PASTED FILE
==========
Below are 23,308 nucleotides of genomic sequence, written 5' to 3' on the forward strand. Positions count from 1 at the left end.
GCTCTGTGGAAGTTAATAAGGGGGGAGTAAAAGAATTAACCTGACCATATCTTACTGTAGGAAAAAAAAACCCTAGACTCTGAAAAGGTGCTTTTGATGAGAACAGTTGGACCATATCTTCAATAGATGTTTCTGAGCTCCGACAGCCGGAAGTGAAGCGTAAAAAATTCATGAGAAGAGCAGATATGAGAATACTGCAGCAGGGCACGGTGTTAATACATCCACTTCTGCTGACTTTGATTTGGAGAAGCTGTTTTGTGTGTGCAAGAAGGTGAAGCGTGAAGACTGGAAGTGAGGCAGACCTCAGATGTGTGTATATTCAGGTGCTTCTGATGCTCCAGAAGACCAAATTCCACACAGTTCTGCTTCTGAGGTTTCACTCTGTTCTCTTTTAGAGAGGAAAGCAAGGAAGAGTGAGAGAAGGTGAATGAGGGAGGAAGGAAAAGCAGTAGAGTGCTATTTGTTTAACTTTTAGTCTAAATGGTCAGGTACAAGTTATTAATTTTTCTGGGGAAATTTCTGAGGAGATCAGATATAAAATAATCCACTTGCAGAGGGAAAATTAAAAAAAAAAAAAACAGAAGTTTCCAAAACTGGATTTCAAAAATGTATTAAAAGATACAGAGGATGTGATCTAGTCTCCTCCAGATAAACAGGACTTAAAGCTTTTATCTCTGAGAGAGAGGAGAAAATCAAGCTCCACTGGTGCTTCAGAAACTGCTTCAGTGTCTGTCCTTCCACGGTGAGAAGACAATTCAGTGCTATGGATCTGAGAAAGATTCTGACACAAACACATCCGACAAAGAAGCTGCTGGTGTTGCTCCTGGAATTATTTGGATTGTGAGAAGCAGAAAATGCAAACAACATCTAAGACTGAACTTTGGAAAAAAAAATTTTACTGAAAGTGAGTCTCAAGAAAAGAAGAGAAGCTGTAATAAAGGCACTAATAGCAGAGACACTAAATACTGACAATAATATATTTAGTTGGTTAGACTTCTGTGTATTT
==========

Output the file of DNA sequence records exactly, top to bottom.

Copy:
Below are 23,308 nucleotides of genomic sequence, written 5' to 3' on the forward strand. Positions count from 1 at the left end.
GCTCTGTGGAAGTTAATAAGGGGGGAGTAAAAGAATTAACCTGACCATATCTTACTGTAGGAAAAAAAAACCCTAGACTCTGAAAAGGTGCTTTTGATGAGAACAGTTGGACCATATCTTCAATAGATGTTTCTGAGCTCCGACAGCCGGAAGTGAAGCGTAAAAAATTCATGAGAAGAGCAGATATGAGAATACTGCAGCAGGGCACGGTGTTAATACATCCACTTCTGCTGACTTTGATTTGGAGAAGCTGTTTTGTGTGTGCAAGAAGGTGAAGCGTGAAGACTGGAAGTGAGGCAGACCTCAGATGTGTGTATATTCAGGTGCTTCTGATGCTCCAGAAGACCAAATTCCACACAGTTCTGCTTCTGAGGTTTCACTCTGTTCTCTTTTAGAGAGGAAAGCAAGGAAGAGTGAGAGAAGGTGAATGAGGGAGGAAGGAAAAGCAGTAGAGTGCTATTTGTTTAACTTTTAGTCTAAATGGTCAGGTACAAGTTATTAATTTTTCTGGGGAAATTTCTGAGGAGATCAGATATAAAATAATCCACTTGCAGAGGGAAAATTAAAAAAAAAAAAAACAGAAGTTTCCAAAACTGGATTTCAAAAATGTATTAAAAGATACAGAGGATGTGATCTAGTCTCCTCCAGATAAACAGGACTTAAAGCTTTTATCTCTGAGAGAGAGGAGAAAATCAAGCTCCACTGGTGCTTCAGAAACTGCTTCAGTGTCTGTCCTTCCACGGTGAGAAGACAATTCAGTGCTATGGATCTGAGAAAGATTCTGACACAAACACATCCGACAAAGAAGCTGCTGGTGTTGCTCCTGGAATTATTTGGATTGTGAGAAGCAGAAAATGCAAACAACATCTAAGACTGAACTTTGGAAAAAAAAATTTTACTGAAAGTGAGTCTCAAGAAAAGAAGAGAAGCTGTAATAAAGGCACTAATAGCAGAGACACTAAATACTGACAATAATATATTTAGTTGGTTAGACTTCTGTGTATTT